We thoroughly enjoyed our visit, the distillery, the cognacs, Thérèse and Seph, all of it. I can’t recommend this side trip enough. It’s one of those places you might never consider and drive right past, but it gave us a wonderful look at french life and culture. I guess the road less traveled comes to mind. It happened for us several times on this trip.

Happy travels!
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August, tomato capers, and a good book

The corn was delicious. We shared what we could with friends and neighbors. And we have basil, so much basil.

Do we still call these the dog days of summer? It’s hot and dry. Our lawn looks a little crisp. My geraniums are big and blooming, but the day-lilies have more spent blooms than buds and the coneflowers seem “bleached.” There is a back-to-school buzz in the air.

August is a season all its own.

My husband’s vegetable garden has been producing some delicious corn (a first for us) and tomatoes. Then the park district called. (His vegetable plot is in a larger community garden.) It seems someone took a drive thru the garden plots. All of the remaining corn and half of Steve’s tomato plants were wrecked. What a mean-spirited stunt.

Other plots were damaged, no one will go hungry because of this, and there are far more heinous acts committed daily. But does it seem to you that there’s a mean streak in the air? Perhaps it’s time to go back and read “What I learned while standing in line.” It’s time for the better demons to strike back.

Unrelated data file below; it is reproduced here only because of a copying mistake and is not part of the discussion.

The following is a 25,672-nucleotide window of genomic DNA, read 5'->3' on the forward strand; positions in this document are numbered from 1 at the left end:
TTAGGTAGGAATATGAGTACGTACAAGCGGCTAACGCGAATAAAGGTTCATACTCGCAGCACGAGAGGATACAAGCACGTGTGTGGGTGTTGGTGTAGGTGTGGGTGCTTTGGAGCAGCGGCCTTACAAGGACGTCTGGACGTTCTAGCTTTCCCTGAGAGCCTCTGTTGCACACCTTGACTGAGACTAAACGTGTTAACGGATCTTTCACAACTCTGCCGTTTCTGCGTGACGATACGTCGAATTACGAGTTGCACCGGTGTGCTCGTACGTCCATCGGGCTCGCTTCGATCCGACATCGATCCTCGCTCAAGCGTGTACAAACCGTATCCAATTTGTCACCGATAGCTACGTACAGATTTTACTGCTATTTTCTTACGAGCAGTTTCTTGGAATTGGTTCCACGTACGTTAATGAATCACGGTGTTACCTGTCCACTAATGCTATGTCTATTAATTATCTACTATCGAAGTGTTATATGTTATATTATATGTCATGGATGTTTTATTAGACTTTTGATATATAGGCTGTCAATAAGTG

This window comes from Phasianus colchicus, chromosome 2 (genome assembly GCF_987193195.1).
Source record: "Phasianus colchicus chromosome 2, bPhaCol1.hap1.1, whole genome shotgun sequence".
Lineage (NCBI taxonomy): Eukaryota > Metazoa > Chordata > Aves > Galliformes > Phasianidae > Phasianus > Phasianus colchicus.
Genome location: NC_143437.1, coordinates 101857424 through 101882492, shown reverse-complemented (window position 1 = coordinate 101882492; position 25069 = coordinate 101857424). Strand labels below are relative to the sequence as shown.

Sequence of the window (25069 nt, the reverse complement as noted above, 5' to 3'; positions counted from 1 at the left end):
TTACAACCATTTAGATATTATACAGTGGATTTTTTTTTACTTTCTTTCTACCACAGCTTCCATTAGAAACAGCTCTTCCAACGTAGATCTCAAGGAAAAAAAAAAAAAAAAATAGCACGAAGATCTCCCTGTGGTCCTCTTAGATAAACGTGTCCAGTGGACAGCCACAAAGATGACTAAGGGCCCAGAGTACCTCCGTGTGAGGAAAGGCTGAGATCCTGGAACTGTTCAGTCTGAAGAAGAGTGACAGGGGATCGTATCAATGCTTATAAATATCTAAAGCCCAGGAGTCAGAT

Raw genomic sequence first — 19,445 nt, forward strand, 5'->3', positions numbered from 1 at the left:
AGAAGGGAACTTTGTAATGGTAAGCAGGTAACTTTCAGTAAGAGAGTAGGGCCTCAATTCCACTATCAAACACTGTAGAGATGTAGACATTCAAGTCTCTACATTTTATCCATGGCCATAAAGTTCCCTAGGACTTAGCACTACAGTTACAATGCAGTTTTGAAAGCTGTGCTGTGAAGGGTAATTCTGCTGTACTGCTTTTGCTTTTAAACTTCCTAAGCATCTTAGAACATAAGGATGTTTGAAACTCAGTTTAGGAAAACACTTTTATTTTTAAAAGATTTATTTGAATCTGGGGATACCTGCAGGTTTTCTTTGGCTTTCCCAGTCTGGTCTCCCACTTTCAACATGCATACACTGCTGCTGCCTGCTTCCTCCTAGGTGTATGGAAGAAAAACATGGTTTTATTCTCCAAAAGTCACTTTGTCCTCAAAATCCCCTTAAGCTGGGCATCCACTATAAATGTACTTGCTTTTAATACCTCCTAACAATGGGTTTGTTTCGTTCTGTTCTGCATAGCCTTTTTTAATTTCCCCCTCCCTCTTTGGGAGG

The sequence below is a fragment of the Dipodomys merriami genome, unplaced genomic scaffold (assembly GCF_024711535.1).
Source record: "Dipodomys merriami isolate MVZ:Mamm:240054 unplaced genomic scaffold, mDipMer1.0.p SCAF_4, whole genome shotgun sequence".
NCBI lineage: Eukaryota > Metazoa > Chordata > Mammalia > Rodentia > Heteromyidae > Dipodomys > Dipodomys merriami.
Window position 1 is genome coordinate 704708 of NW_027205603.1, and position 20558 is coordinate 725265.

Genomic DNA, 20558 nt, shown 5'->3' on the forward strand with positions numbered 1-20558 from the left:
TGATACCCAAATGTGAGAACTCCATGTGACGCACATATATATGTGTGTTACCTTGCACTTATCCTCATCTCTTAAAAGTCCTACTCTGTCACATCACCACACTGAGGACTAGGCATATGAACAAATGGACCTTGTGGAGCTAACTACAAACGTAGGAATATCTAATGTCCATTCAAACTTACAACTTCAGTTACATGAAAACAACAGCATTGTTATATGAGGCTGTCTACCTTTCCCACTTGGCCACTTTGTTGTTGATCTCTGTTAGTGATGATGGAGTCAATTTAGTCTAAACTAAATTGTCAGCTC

But, there are still tomatoes!

Decades ago Steve and I were presented with a few bushels of tomatoes from one of his co-workers who had a ridiculously prolific garden on his multi-acre property. We didn’t know any better, so we canned them the old-fashioned way (per my grandmother’s instructions) in a water bath in glass jars. It was a long, hot, messy process in a small kitchen without air conditioning.

I went on tomato strike for quite a while after that.

I ret to contain the tomato skins, seeds, etc but working out of a few sheet pans.

But then the gardening bug bit and we had to come up with a plan (beyond salads, bruschetta, and salsa), which has been tweaked and continuously simplified. I cut a small X in the bottom of each tomato and drop them (usually in batches) into a pot of boiling water. It only takes a minute or two to loosen the skins. I scoop out the hot tomatoes and spread them out on a cooling rack that I’ve set in a sheet pan. (This corrals hot drips, errant bits of tomato, etc.)

After a few minutes the tomatoes are cool enough to handle and I move them to another sheet pan lined with a flexible cutting mat. I remove the skins and the cores, and squeeze out as many of the seeds as reasonable. (I pretty much use my hands for the latter. As Ina Garden says, clean hands are a cook’s best tool.) What I’m really after is the “meat” of the tomato, which I drop into another pot. This is a messy job, but remember, I’m corralling all the tomato juice, seeds, etc. into a sheet pan which I periodically empty.